Mature markets remain critical

While many of the non-BRIC rapid-growth economies are worth a big, mostly long-term bet, the report reinforces that they are only part of the picture. To create a well-rounded portfolio, investors will need to diversify their bets to include several mature markets, which are making a comeback in certain areas and sectors.

The report also highlights how innovation and exchange of technology and ideas can give developed markets an edge over their rapid-growth counterparts. The diffusion of broadband, social, digital and mobile technologies is much higher in these markets, enabling them to retain a high share in the export of goods and services.  Ireland has improved in terms of broadband penetration from 24% to 26.4% and in internet subscriptions from 73.7% to 77.2%.  However, Ireland’s overall ranking in Technology stands at 22nd globally.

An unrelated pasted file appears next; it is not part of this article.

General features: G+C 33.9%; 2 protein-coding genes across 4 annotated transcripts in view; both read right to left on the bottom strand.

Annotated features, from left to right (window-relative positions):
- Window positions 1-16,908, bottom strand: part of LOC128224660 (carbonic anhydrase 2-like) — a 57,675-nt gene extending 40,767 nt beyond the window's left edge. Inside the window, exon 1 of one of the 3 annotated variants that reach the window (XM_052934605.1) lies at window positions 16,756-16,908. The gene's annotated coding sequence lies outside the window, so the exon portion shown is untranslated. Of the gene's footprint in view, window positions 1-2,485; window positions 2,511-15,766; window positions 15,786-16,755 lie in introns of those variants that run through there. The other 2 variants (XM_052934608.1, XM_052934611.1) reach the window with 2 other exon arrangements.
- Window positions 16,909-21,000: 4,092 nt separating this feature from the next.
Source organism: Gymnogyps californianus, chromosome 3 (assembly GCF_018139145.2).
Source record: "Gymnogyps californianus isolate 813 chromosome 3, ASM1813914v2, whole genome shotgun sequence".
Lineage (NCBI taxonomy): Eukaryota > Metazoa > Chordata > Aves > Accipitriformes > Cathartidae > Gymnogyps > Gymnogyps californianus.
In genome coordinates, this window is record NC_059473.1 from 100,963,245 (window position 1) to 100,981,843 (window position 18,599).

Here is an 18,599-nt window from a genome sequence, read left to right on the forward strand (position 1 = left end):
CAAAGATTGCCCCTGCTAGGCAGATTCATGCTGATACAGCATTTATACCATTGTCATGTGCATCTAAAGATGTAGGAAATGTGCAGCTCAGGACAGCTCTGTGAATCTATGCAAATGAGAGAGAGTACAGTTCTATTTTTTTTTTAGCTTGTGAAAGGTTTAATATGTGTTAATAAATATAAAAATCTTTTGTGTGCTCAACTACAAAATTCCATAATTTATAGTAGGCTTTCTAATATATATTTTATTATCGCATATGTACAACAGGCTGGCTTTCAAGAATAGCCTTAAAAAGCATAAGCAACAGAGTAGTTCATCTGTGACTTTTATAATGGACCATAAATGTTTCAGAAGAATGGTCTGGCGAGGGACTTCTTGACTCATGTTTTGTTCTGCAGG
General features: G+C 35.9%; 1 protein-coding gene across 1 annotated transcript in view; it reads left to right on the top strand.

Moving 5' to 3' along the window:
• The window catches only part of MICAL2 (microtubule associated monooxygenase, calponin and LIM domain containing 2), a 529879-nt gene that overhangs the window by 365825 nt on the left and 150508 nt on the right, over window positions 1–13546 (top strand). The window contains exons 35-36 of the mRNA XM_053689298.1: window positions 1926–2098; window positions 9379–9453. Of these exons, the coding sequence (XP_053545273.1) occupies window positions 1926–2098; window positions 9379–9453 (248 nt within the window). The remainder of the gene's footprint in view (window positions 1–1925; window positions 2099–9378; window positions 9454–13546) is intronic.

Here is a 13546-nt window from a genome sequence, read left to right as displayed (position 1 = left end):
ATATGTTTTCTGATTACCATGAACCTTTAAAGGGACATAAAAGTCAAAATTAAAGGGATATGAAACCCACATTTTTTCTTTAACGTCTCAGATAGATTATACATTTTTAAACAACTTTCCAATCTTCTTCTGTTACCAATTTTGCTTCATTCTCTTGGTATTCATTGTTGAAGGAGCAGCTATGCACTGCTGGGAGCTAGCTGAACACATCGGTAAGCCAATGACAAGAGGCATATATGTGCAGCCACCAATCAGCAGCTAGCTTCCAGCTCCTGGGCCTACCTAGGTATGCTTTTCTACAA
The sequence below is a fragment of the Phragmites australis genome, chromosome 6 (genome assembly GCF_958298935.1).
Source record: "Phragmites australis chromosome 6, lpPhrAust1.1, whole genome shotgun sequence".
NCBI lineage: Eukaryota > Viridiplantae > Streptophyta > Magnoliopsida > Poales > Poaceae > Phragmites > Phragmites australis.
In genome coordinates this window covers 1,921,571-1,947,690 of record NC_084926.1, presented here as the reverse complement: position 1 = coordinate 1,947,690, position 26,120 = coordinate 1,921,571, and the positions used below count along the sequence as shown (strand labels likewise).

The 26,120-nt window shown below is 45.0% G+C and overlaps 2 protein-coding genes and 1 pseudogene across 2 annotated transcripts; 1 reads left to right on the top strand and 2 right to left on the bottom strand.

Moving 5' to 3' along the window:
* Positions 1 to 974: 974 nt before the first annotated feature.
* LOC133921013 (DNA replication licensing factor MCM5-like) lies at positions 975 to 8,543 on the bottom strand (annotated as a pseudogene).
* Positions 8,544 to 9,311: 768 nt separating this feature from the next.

Where next?

As the trade in goods and services is returning to pre-financial-crisis levels, and the flow of capital shows a steady increase, technology and the cross-border flow of ideas will continue to shape the growth and character of globalisation. As trade integration stabilizes, a shift between import and export countries is forecast, with rapid-growth markets emerging as stronger consumer markets and developed markets regaining strength as producers and exporters of goods and services.

McKerr concludes: “The nature of globalisation continues to evolve and change. Technology continues to enable and enhance the flow of capital, ideas and innovation in ways that are increasingly hard to anticipate. The challenge for business is how to monitor, evaluate and respond as rapidly and effectively as they can, to a dynamic environment that cannot be dealt with by an “off the shelf solution”.